July 7, 2017
LVMH's wine and spirits branch Moët Hennessy took a major step forward in its fight against counterfeiting and protecting consumers with its recent court case win.
The High Court of the Hong Kong Special Administrative Region ruled in favor of the luxury goods conglomerate for a counterfeit case in regards to its Champagne brand Krug. In wake of the ruling, auction house Acker Merrall & Condit has been ordered to readjust its authentication process.
"At bottom, this is somewhat of a standard counterfeiting case," said Steven R. Gursky, partner at Olshan Frome Wolosky LLP. "The notable aspect of it, besides the well-known identity of the litigants, is the fact that the defendant is an auction house."
In September of 2012, a bottle of Champagne was put up for sale by Acker Merrall & Condit in Hong Kong as a bottle of Krug Collection 1947. Moët Hennessy brought the case before the High Court, as the bottle was deemed counterfeit.
The case against the auction house was for trademark infringement and passing off the bottle as authentic. Hong Kong's High Court ruled in favor of Moët Hennessy and as a result, Acker Merrall & Condit will need to take greater steps in authenticating high-end products to make sure they were actually manufactured by Moët Hennessy.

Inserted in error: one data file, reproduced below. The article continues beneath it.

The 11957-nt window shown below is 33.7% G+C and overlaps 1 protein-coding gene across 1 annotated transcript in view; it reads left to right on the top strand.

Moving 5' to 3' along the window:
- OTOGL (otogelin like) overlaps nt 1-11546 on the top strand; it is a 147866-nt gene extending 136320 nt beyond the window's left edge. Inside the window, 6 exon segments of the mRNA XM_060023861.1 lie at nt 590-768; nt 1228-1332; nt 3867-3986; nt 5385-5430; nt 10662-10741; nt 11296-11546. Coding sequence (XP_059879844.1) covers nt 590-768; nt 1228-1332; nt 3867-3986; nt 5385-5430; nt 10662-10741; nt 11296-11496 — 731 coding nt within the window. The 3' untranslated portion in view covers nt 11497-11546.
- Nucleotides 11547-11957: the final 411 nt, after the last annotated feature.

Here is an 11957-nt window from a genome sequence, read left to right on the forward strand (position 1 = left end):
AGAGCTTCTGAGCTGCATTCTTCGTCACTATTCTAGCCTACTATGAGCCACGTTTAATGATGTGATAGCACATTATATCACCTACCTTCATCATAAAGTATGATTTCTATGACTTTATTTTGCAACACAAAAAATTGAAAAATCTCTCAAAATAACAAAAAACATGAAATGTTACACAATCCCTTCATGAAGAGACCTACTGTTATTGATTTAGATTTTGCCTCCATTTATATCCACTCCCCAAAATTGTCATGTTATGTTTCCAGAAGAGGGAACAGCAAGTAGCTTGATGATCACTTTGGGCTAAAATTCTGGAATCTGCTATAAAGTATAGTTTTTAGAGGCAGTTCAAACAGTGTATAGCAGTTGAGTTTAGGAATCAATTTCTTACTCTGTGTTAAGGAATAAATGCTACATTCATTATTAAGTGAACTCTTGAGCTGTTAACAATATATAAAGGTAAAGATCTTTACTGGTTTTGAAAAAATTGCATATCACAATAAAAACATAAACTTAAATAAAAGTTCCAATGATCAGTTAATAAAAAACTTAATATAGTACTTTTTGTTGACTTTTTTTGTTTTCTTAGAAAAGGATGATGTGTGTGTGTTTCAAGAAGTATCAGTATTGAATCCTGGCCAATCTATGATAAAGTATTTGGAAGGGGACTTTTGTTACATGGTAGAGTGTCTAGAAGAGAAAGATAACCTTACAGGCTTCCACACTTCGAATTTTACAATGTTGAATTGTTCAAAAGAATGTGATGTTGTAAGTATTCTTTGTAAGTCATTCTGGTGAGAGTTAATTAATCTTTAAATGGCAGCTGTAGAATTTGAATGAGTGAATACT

Acker Merrall & Condit is also now prevented from dealing with any products that bear the Moët Hennessy and Krug name that are not produced by the company.
Moët Hennessy is known for its strong stance on counterfeiting and claims to look to protect consumers. This case is one of many steps the luxury goods conglomerate has taken to fight against this issue.
The company often works law enforcement at a global and local level to help accomplish its anti-counterfeiting goals.
Counterfeiting in luxury
Counterfeiting and trademark issues have continually plagued the luxury goods sector.
For instance, French fashion house Louis Vuitton, also part of the LVMH family, successfully blocked a number of Amazon sellers it alleges were selling counterfeit goods bearing its trademarks.
As part of a lawsuit against the sellers, Louis Vuitton requested a preliminary injunction against the stores on the marketplace. According to WWD, a federal judge has granted this request, putting a freeze on about 30 sellers’ businesses (see more).
Also, Italian apparel and accessories house Gucci has accused fast-fashion retailer Forever 21 of copying its stripes and motifs in its clothing design.
According to Fashionista, Gucci has filed a number of cease-and-desist letters, some of which were submitted as early as December 2016. Forever 21 is no stranger to being accused of designing low-priced versions of popular designer wares, but Gucci has recently found itself under similar accusations (see more).
"Often, auction houses are treated with some deference in counterfeit matters and they are able to disclaim away their liability," Mr. Gursky said. "Here, the Hong Kong court laid the burden for verifying the authenticity of the Champagne squarely on the auction house.
"In fact, as reported, the decision requires the auction house to conduct authentication procedures in the future to avoid future counterfeiting," he said. "Therefore, the decision is mildly noteworthy as to the other spirit brands, but is more noteworthy for the auction houses who are forewarned to be more vigilant."